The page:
Hollywood is the place of dreams, where fantasy becomes reality. We all grew up with movies, dreaming of the Wild West, fantastic adventures or being swept up just like in the movies. Parallel universes, dystopian worlds, or an exciting hunt for the villain. The only limit is our imagination. Movies offer us the opportunity to become someone or go to a completely different place for a moment, offering a respite and escape from the banality of life. We come into contact with characters and places that are beyond our daily routine and responsibilities, outside of our normal constraints. No wonder the idea of visiting the sets is so exciting.

There’s something magical about a film set, as if the way the film made us feel was somehow tangible through the place itself, and the energy of the actors and actresses we admire resonated through the props. Here is a list of film sets that still exist today and that are open to the public, allowing us to experience some of that cinematic enchantment.

Pirates of the Caribbean

Set Piece: Port Royale

Location: Wallilabou Anchorage, St. Vincent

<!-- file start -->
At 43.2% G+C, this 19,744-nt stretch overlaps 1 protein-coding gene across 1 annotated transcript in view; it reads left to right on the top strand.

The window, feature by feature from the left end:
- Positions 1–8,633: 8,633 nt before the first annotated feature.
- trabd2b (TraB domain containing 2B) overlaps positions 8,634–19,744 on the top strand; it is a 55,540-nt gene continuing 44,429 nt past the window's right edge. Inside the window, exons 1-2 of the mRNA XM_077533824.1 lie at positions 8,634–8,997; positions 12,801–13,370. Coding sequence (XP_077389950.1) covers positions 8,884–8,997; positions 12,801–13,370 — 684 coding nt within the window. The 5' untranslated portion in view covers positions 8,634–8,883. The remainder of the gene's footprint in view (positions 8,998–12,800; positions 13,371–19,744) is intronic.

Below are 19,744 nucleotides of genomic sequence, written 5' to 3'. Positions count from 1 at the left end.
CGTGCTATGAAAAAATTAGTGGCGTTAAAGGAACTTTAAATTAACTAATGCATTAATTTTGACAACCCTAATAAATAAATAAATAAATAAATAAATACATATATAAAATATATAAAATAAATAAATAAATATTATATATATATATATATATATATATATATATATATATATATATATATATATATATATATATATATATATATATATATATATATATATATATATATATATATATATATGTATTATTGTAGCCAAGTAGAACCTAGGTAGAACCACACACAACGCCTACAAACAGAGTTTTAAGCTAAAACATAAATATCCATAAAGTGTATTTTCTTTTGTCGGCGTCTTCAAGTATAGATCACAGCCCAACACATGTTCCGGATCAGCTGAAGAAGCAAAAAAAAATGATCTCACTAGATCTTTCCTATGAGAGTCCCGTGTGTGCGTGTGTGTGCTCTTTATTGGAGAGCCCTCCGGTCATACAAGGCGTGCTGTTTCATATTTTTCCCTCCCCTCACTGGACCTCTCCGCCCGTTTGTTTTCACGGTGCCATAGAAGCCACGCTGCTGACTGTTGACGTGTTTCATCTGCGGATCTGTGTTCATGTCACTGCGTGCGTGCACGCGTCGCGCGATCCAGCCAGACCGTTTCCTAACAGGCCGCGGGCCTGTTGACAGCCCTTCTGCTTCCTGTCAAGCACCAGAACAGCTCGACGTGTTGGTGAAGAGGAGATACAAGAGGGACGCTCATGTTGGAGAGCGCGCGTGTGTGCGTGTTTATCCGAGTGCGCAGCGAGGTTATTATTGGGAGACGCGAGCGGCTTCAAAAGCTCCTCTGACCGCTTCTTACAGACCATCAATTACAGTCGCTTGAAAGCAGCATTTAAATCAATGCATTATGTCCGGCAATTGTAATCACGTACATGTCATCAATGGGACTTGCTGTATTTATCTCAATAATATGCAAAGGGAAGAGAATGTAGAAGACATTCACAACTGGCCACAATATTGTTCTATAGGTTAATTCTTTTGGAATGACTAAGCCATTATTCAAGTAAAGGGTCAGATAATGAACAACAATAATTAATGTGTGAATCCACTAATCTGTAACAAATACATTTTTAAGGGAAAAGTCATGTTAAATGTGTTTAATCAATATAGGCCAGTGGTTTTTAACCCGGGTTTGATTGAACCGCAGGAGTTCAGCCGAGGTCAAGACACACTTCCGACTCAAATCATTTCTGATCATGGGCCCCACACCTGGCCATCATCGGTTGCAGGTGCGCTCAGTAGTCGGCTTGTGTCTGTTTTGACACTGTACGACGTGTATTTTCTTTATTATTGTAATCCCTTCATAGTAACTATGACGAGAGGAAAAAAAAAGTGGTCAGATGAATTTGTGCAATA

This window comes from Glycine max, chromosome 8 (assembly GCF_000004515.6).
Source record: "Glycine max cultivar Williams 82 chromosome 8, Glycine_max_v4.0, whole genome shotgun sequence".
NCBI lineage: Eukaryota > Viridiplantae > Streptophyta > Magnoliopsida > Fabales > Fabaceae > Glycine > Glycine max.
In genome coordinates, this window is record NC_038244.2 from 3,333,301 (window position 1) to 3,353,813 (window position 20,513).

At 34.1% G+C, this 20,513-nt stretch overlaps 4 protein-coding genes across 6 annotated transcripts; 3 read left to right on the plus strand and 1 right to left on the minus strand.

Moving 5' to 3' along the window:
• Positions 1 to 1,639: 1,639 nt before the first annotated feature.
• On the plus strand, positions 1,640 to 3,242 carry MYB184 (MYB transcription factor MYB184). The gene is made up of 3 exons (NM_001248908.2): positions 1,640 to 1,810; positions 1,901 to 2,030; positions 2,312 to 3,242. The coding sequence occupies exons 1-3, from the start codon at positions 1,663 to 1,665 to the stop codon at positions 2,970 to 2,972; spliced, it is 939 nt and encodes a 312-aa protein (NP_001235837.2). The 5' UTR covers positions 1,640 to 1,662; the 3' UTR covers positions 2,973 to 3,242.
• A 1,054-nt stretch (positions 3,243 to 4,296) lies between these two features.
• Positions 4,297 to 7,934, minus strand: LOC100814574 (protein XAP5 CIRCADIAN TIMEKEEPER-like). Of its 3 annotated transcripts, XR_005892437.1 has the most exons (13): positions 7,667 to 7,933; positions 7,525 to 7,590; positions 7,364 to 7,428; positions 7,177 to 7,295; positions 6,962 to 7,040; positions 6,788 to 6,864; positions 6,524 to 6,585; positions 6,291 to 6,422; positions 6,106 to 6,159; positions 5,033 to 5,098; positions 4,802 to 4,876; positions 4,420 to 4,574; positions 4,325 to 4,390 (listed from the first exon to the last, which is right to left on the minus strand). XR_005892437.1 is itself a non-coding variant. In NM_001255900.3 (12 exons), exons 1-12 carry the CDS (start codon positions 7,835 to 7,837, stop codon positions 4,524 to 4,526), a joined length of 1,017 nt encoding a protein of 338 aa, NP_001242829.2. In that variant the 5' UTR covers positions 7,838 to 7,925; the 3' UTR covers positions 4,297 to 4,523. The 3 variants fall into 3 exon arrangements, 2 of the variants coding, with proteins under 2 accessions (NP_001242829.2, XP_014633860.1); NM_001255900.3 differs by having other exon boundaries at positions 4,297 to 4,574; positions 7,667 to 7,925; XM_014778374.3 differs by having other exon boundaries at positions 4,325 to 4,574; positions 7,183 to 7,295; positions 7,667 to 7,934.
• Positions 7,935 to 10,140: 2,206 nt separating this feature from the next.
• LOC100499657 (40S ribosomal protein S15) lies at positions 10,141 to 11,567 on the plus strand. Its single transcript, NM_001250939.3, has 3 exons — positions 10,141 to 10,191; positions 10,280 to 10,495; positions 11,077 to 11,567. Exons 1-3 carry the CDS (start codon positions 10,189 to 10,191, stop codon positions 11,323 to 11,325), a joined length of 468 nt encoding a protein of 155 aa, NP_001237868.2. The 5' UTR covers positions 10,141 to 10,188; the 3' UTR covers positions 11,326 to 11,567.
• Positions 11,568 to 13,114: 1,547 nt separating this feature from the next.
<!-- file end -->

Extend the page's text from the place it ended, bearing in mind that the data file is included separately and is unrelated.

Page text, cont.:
Production budget: €378.5 million* Pirates of the Caribbean officially has the title of the most expensive film ever made, with a budget of a whopping $378.5 million. In the end, the film grossed a colossal $1.046 billion, paying Johnny Depp $55.5 million for his role

The cast and crew were lucky enough to be able to take home souvenirs from the set, and it is said that not a single item was left behind. It’s hard not to imagine Captain Jack Sparrow running away with all the coins, like a lizard running on water, as described by Depp himself. The remnants of the 2003 set of The Curse of the Black Pearl can still be found in St Vincent’s, where props and buildings can be found. The pier did not survive and fell into disrepair, but much of the original set is still standing.

The Mummy

Set Piece: The Mummy Location: Ouarzazate, Morocco

Production budget: €80 million* Atlas Corporation Studios are located in Ouarzazate, Morocco, and are the largest film studio in the world.

Given the sheer size of the location, many film sets have been built and abandoned after use and for this reason it has become a popular tourist destination that features abandoned and dilapidated film sets from a number of famous films and series.

In 1999, The Mummy was filmed there, a film that grossed over $416 million worldwide. The location was perfect for this adventure film, which follows Rick O’Connell on a scavenger hunt in the Sahara Desert in 1925, and is one of the many abandoned sets that can be visited in this place. Filming in Morocco involved its fair share of risks: there were a few accidents due to dehydration due to extreme heat, and the entire cast and crew had to hydrate regularly. Additionally, some crew members have been stung or bitten by poisonous animals and have needed medical attention, which probably won’t leave a positive mark on their Yelp reviews.

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